On 12 January 2010, a massive earthquake hit Haiti’s capital Port-au-Prince, killing 220,000 people, injuring 300,000 and severely damaging great swaths of the city. This progress report highlights Oxfam’s work in Haiti in 2014 in water, sanitation and public health; in disaster risk reduction, economic development and reconstruction. It also summarizes the funding and spending for Oxfam’s response to the Haiti earthquake.
Fishing and coastal communities in the Philippines are among the poorest and the most vulnerable to the impacts of http://www.oxfam.org/en/grow/pressroom/reactions/what-can-governm
The huge humanitarian response in the aftermath of November’s super typhoon saved thousands of lives but three months on, the poorest coconut farmers, traders and fisherpeople are being left out of the recovery effort.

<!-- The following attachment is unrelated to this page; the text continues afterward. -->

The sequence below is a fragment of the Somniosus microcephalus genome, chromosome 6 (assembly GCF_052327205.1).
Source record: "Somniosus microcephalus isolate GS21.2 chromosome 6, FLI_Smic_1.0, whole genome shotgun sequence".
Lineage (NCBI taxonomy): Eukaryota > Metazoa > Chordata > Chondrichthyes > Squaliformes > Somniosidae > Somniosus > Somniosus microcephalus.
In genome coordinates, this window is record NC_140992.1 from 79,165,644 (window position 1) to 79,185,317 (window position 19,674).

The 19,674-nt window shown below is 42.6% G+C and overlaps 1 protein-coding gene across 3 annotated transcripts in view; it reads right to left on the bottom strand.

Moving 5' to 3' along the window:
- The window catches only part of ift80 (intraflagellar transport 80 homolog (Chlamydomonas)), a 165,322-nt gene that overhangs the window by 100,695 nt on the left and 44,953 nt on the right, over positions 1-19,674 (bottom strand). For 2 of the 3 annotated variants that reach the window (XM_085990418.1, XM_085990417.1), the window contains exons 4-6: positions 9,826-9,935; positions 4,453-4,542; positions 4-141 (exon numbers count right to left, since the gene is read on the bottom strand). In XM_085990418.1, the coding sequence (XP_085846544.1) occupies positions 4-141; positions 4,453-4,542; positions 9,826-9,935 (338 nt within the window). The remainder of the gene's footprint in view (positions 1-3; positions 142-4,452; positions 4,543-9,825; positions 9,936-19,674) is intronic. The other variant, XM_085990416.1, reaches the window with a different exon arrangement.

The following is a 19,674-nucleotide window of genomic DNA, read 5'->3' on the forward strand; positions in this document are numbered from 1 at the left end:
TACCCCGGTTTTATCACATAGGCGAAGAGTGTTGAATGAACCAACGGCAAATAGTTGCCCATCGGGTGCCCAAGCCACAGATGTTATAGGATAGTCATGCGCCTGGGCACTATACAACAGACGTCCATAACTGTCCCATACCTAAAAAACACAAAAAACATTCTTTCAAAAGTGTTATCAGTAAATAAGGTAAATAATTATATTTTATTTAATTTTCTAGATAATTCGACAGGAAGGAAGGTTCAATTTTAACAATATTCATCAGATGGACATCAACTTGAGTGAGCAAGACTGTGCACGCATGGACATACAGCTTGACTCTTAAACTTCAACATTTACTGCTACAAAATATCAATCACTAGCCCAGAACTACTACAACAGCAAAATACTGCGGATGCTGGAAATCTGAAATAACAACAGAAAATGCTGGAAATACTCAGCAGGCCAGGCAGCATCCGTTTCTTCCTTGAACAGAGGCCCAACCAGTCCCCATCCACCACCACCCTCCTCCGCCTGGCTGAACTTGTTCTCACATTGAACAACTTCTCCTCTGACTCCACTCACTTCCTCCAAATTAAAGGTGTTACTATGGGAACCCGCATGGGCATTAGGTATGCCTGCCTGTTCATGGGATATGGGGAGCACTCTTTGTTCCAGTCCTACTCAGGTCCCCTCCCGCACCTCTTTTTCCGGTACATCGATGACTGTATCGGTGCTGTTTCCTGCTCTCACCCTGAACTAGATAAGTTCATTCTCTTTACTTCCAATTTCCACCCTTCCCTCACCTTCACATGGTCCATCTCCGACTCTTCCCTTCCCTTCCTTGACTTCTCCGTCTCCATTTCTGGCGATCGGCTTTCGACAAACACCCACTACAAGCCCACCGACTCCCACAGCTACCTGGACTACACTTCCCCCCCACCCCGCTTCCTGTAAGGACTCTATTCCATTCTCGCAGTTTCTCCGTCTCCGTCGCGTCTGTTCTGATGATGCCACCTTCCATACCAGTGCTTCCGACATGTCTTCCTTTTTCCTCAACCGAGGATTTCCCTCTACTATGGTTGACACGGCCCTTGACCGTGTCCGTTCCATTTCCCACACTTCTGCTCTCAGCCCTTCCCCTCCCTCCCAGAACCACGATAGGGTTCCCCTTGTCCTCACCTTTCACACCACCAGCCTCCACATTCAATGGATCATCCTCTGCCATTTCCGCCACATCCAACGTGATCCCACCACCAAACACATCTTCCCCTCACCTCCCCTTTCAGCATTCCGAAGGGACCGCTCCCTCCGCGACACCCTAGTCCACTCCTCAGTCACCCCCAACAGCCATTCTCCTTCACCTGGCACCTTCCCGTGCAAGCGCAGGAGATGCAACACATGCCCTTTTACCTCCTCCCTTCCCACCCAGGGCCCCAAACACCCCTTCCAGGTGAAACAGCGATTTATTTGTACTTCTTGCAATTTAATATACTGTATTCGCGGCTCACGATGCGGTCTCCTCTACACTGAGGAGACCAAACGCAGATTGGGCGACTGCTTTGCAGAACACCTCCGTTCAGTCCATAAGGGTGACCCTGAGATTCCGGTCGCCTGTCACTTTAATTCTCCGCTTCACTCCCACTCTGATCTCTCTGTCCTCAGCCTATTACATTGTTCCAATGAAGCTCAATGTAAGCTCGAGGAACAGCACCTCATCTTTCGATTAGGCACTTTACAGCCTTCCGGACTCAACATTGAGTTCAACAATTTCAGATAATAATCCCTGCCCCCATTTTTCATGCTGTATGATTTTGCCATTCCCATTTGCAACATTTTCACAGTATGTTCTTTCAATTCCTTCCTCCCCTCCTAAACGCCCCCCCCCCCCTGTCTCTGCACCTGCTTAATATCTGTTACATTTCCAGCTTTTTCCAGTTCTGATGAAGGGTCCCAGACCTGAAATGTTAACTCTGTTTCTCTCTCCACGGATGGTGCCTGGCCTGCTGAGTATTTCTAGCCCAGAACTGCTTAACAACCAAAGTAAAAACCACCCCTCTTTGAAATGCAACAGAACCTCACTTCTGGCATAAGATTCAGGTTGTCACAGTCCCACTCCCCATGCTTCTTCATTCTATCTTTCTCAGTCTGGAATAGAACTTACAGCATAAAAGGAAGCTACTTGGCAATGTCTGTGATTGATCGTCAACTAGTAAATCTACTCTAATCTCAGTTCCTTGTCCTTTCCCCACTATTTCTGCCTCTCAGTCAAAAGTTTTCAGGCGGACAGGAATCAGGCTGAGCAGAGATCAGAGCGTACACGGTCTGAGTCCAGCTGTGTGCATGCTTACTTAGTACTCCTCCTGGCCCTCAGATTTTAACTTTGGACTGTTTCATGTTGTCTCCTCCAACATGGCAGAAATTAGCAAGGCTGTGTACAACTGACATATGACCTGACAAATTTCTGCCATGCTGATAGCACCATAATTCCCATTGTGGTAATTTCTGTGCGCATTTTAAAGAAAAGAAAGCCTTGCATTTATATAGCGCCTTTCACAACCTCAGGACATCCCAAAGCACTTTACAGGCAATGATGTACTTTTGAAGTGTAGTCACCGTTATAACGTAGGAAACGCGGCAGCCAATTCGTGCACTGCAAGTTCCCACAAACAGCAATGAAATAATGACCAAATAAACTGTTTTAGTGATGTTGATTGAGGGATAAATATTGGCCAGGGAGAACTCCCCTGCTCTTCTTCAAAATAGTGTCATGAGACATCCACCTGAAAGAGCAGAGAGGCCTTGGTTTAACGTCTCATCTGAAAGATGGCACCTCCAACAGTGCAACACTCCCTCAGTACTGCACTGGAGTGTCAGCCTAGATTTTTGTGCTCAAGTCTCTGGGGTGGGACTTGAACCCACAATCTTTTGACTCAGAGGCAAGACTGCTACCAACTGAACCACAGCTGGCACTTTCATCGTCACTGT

The 2013 elections helped to restore constitutional order in Mali and marked the start of a period of hope for peace, stability and development.
Four years after the tragic earthquake, Haitian national institutions, civil society, communities and citizens are leading reconstruction and development in the country.
Oxfam and WILDAF conducted a survey in June 2013 of almost 2,000 people originating from the north of Mali, in order to understand the impact of conflict on social relations and the prospects for reconciliation.
Hundreds of thousands of people affected by Pakistan’s 2012 floods disaster still need urgent help both to meet their immediate needs and to rebuild their homes and livelihoods.
Three years after Haiti's devastating 2010 earthquake, hundreds of thousands of people are still living under tents and tarpaulins and the country continues to be very vulnerable.
With 60 percent of Haitians relying on farming to feed their families, a revitalized agriculture sector in Haiti is absolutely crucial to long-term growth.
It has been six months since the 2011-12 monsoon rains caused severe flooding in Sindh, affecting nearly five million people. Oxfam is there, helping people rebuild their lives.